To strangers, Henley appears as a curious little girl, full of life and ready to experiment with new things. But what most people don’t realize on the first meeting is that Henley just accomplished an amazing goal. After having a feeding tube for most of her life, she made the progress needed to have it removed in July.
“It was just pride and amazing and kind of unbelievable,” says Henley’s mom Megan Beebe. “There were so many times through our journey that we thought she was never going to eat.”
Born weighing just four pounds seven ounces, Henley was diagnosed in utero with a two-millimeter ventricular septal defect, a hole in her heart. At seven months old the hole was successfully patched during open heart surgery, but it was around the same time that Henley’s parents learned she was missing information in her 15th chromosome, the likely cause of the hole. Other side effects of the deficiency are mobility, eye and vision, and feeding issues.
“The first couple months of Henley’s life it was very, very difficult to get her to gain weight,” Megan shares. “Eating was strenuous, and she would fall asleep.”
At five months old, Henley finally weighed eight pounds. It was at that point that Henley stopped eating and a nasogastric tube had to be inserted to make sure she was getting the proper nutrition.
“If it came out, we would have to replace it. If she pulled it out, we would have to replace it,” Megan says. “Sometimes we would have to replace it twice in one day. It really built up quite a few oral aversions.”
When Henley was 11 months old, she transitioned to a gastrostomy tube hoping that without the invasive nasogastric tube in her throat she would be able to go through oral feeding therapy successfully.
In October 2018, Henley’s therapy began at United Cerebral Palsy of Central Arizona. As she worked through feeding therapy, Henley was able to overcome many of her oral aversions by getting used to things such as putting her own fingers in her mouth, her parents massaging her cheeks, and eventually experimenting with different foods and textures. She went from getting only thirty percent of her nutrition orally to getting eighty percent of it that way.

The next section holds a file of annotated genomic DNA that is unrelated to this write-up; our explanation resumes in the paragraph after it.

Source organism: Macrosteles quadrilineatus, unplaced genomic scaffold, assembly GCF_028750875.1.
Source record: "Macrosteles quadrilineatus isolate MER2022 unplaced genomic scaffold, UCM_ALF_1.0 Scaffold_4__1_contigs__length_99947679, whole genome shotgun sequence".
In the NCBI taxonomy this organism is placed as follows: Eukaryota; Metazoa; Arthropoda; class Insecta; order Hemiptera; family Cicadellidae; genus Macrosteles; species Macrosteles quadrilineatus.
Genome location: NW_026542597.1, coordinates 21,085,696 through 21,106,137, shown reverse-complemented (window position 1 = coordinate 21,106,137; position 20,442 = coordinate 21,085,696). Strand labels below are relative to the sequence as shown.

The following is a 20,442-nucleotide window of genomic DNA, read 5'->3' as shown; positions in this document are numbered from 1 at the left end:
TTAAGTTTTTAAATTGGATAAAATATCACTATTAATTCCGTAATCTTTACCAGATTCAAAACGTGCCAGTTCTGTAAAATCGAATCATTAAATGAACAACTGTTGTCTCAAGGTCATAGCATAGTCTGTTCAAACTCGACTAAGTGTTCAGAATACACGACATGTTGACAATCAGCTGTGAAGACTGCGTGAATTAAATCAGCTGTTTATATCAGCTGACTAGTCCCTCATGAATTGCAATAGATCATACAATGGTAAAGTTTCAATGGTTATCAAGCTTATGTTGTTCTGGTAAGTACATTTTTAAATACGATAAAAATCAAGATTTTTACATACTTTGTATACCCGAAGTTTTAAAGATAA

By January 2020, use of the feeding tube had ceased almost entirely, though Henley’s parents decided to leave it in through a double eye surgery she had in March and the birth of her younger brother in June. Finally, on July 5, the tube that had been part of Henley’s daily life for nearly two years was removed.
“We couldn’t believe we were actually taking it out, that she was going to be tube free for the first time in two years,” Megan shares. “It was an incredible feeling, it was amazing. All that work and effort, remembering how far we had come, it was just unbelievable.”
Since the removal, Megan says Henley’s appetite seems to have grown, and the toddler has even begun to experiment with using different cups. Henley’s developed a fondness for Cheez-Its, pears and ice cream. Her next therapy goals are to be able to stop using braces on her feet, and to learn to jump without fear.
“It’s amazing how much she’s gone through. Kids are so resilient, she’s so tough,” Morgan says. “But she’s just happy and full of life. You would not know everything she has gone through, dealt with, and is dealing with.”
“It’s a privilege and an honor to be a part of life changing stories, like Henley’s,” said Brenda Hanserd, CEO of UCP of Central Arizona. “The therapy and support that we offer at UCP makes tremendous difference in the lives of the families we serve.”
Before the COVID-19 pandemic, Henley was attending UCP’s Early Learning Center for her needs. Her physical and speech therapists come to UCP to work with Henley, her parents and UCP staff during her sessions. Telemedicine continues to be an option for many families during this time.